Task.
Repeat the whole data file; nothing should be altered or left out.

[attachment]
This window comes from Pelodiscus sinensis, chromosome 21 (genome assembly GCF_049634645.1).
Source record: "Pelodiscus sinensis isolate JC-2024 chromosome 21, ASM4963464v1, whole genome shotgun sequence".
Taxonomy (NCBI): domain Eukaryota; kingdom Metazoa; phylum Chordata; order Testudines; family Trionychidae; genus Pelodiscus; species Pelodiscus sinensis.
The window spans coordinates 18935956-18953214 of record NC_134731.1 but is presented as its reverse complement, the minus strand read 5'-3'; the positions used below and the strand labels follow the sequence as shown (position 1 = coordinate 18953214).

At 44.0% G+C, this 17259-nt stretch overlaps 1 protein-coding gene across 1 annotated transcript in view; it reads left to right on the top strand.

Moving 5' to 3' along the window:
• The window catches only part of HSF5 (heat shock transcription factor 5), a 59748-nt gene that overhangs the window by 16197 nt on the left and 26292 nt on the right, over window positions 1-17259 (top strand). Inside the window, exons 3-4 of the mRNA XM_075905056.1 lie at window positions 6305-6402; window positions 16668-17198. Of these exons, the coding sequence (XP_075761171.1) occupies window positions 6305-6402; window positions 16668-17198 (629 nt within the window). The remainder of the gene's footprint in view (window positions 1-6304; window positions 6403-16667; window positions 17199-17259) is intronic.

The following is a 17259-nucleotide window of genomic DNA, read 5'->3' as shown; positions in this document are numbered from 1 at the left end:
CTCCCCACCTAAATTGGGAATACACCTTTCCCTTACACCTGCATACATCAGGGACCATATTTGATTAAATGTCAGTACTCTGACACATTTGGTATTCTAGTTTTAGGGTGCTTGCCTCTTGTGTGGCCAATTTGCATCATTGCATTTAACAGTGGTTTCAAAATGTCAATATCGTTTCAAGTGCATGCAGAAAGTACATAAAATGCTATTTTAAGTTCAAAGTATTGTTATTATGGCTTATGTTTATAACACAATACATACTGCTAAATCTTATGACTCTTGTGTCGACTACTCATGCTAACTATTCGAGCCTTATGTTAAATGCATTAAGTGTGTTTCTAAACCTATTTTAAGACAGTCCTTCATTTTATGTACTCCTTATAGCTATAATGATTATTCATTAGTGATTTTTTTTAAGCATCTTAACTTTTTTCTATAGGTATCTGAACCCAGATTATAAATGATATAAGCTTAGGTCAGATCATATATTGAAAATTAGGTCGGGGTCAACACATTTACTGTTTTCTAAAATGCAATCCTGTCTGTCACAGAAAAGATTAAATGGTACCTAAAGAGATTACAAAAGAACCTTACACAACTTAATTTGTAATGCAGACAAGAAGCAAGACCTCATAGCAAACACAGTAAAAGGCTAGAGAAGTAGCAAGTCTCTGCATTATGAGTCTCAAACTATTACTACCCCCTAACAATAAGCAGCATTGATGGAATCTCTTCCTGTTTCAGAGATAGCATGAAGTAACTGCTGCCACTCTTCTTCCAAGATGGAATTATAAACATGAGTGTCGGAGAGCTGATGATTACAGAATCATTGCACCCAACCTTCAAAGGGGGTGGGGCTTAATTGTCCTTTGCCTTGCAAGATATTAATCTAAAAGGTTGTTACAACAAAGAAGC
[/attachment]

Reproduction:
This window comes from Pelodiscus sinensis, chromosome 21 (genome assembly GCF_049634645.1).
Source record: "Pelodiscus sinensis isolate JC-2024 chromosome 21, ASM4963464v1, whole genome shotgun sequence".
Taxonomy (NCBI): domain Eukaryota; kingdom Metazoa; phylum Chordata; order Testudines; family Trionychidae; genus Pelodiscus; species Pelodiscus sinensis.
The window spans coordinates 18935956-18953214 of record NC_134731.1 but is presented as its reverse complement, the minus strand read 5'-3'; the positions used below and the strand labels follow the sequence as shown (position 1 = coordinate 18953214).

At 44.0% G+C, this 17259-nt stretch overlaps 1 protein-coding gene across 1 annotated transcript in view; it reads left to right on the top strand.

Moving 5' to 3' along the window:
• The window catches only part of HSF5 (heat shock transcription factor 5), a 59748-nt gene that overhangs the window by 16197 nt on the left and 26292 nt on the right, over window positions 1-17259 (top strand). Inside the window, exons 3-4 of the mRNA XM_075905056.1 lie at window positions 6305-6402; window positions 16668-17198. Of these exons, the coding sequence (XP_075761171.1) occupies window positions 6305-6402; window positions 16668-17198 (629 nt within the window). The remainder of the gene's footprint in view (window positions 1-6304; window positions 6403-16667; window positions 17199-17259) is intronic.

The following is a 17259-nucleotide window of genomic DNA, read 5'->3' as shown; positions in this document are numbered from 1 at the left end:
CTCCCCACCTAAATTGGGAATACACCTTTCCCTTACACCTGCATACATCAGGGACCATATTTGATTAAATGTCAGTACTCTGACACATTTGGTATTCTAGTTTTAGGGTGCTTGCCTCTTGTGTGGCCAATTTGCATCATTGCATTTAACAGTGGTTTCAAAATGTCAATATCGTTTCAAGTGCATGCAGAAAGTACATAAAATGCTATTTTAAGTTCAAAGTATTGTTATTATGGCTTATGTTTATAACACAATACATACTGCTAAATCTTATGACTCTTGTGTCGACTACTCATGCTAACTATTCGAGCCTTATGTTAAATGCATTAAGTGTGTTTCTAAACCTATTTTAAGACAGTCCTTCATTTTATGTACTCCTTATAGCTATAATGATTATTCATTAGTGATTTTTTTTAAGCATCTTAACTTTTTTCTATAGGTATCTGAACCCAGATTATAAATGATATAAGCTTAGGTCAGATCATATATTGAAAATTAGGTCGGGGTCAACACATTTACTGTTTTCTAAAATGCAATCCTGTCTGTCACAGAAAAGATTAAATGGTACCTAAAGAGATTACAAAAGAACCTTACACAACTTAATTTGTAATGCAGACAAGAAGCAAGACCTCATAGCAAACACAGTAAAAGGCTAGAGAAGTAGCAAGTCTCTGCATTATGAGTCTCAAACTATTACTACCCCCTAACAATAAGCAGCATTGATGGAATCTCTTCCTGTTTCAGAGATAGCATGAAGTAACTGCTGCCACTCTTCTTCCAAGATGGAATTATAAACATGAGTGTCGGAGAGCTGATGATTACAGAATCATTGCACCCAACCTTCAAAGGGGGTGGGGCTTAATTGTCCTTTGCCTTGCAAGATATTAATCTAAAAGGTTGTTACAACAAAGAAGC